Share This Page

FDA makes headway on product backlog

| Wednesday, June 26, 2013, 12:01 a.m.

The Food and Drug Administration is taking a small step to whittle away a backlog of 4,000 tobacco product applications, some of which have lingered for more than two years.

The federal agency said Tuesday it has approved applications for two kinds of cigarettes sold by Lorillard Inc. They are two non-menthol versions of its flagship Newport brand.

The FDA said it has rejected four applications submitted to the agency for approval. It didn't say what they were.

A 2009 law gave the FDA authority to regulate tobacco. That included reviewing new products similar to those already being sold.

An Associated Press review in December found that the agency hadn't ruled on thousands of those applications for more than a year. The industry had expected a 90-day process.

TribLIVE commenting policy

You are solely responsible for your comments and by using TribLive.com you agree to our Terms of Service.

We moderate comments. Our goal is to provide substantive commentary for a general readership. By screening submissions, we provide a space where readers can share intelligent and informed commentary that enhances the quality of our news and information.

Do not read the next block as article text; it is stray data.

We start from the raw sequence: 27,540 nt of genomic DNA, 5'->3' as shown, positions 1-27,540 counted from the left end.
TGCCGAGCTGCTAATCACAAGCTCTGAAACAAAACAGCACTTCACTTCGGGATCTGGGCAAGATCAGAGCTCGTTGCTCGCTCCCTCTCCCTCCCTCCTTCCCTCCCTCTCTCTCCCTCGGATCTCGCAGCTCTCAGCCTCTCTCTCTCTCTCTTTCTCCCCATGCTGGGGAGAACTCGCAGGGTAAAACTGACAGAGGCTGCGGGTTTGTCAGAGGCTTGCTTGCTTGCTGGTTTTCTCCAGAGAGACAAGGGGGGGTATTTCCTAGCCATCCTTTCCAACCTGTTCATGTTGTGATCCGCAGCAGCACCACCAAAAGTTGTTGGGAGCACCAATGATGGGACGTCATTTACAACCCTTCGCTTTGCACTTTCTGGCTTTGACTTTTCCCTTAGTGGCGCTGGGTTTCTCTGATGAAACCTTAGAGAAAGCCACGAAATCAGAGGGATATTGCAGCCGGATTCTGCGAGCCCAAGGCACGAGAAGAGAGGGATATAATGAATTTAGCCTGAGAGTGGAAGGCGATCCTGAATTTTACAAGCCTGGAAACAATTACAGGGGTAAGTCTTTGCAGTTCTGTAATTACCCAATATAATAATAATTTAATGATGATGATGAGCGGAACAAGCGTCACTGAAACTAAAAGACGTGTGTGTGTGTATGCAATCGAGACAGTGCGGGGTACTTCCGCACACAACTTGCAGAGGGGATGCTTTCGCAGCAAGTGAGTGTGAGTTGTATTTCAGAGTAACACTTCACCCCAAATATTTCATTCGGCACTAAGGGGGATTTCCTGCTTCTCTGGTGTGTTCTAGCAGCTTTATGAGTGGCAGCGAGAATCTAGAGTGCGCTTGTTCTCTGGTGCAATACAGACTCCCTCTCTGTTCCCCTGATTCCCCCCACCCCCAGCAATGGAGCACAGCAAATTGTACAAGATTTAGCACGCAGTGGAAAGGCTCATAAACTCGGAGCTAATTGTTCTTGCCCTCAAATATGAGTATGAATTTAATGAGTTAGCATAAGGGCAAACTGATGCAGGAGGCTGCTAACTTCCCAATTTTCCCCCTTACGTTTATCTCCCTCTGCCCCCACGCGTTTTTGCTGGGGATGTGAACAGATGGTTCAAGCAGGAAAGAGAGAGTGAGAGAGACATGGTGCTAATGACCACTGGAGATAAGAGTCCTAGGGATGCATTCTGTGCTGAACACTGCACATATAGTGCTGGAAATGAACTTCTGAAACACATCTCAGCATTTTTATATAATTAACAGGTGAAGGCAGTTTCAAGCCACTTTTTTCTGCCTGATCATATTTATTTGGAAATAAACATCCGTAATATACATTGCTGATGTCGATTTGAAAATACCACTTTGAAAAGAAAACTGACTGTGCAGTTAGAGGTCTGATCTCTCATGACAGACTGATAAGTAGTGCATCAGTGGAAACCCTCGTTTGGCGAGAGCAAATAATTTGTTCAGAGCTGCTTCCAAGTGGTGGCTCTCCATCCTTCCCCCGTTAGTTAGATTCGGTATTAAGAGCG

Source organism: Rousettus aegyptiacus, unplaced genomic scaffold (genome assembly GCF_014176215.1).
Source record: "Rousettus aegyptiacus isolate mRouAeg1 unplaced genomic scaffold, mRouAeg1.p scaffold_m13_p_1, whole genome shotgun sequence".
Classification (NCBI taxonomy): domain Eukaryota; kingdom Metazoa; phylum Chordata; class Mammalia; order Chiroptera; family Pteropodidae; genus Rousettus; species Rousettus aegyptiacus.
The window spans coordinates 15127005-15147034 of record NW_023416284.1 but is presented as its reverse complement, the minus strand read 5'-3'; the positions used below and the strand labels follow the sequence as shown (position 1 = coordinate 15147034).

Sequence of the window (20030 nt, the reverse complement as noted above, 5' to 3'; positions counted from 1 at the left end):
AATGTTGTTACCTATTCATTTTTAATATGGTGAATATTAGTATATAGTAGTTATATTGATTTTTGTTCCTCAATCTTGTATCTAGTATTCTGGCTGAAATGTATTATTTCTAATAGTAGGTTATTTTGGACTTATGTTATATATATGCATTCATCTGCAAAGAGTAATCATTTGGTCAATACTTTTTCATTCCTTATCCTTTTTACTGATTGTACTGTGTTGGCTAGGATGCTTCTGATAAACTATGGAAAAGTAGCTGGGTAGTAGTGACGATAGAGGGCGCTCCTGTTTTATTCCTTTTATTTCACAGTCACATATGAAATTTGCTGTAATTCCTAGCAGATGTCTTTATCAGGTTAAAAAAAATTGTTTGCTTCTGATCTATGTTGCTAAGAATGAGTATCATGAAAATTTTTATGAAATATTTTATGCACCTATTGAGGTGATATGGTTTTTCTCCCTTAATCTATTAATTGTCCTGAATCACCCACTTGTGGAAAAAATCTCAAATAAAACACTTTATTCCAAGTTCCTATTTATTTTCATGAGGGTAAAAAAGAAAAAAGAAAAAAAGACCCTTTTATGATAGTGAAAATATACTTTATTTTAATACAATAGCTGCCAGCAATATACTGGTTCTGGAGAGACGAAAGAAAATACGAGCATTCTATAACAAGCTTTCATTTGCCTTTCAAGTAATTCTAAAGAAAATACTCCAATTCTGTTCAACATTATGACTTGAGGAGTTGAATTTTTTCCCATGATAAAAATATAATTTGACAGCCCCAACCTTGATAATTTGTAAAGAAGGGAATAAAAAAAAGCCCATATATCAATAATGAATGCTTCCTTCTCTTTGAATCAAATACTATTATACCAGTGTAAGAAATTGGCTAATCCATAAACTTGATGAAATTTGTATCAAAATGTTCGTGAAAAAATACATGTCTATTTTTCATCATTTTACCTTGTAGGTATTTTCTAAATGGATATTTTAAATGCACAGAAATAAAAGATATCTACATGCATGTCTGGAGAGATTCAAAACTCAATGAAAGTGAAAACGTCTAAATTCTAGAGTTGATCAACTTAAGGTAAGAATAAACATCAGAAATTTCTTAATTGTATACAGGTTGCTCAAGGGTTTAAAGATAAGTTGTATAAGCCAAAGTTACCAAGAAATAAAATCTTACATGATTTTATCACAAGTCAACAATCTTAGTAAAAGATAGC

While most comments will be posted if they are on-topic and not abusive, moderating decisions are subjective. We will make them as carefully and consistently as we can. Because of the volume of reader comments, we cannot review individual moderation decisions with readers.

We value thoughtful comments representing a range of views that make their point quickly and politely. We make an effort to protect discussions from repeated comments either by the same reader or different readers

We follow the same standards for taste as the daily newspaper. A few things we won't tolerate: personal attacks, obscenity, vulgarity, profanity (including expletives and letters followed by dashes), commercial promotion, impersonations, incoherence, proselytizing and SHOUTING. Don't include URLs to Web sites.

We do not edit comments. They are either approved or deleted. We reserve the right to edit a comment that is quoted or excerpted in an article. In this case, we may fix spelling and punctuation.

We welcome strong opinions and criticism of our work, but we don't want comments to become bogged down with discussions of our policies and we will moderate accordingly.

We appreciate it when readers and people quoted in articles or blog posts point out errors of fact or emphasis and will investigate all assertions. But these suggestions should be sent via e-mail. To avoid distracting other readers, we won't publish comments that suggest a correction. Instead, corrections will be made in a blog post or in an article.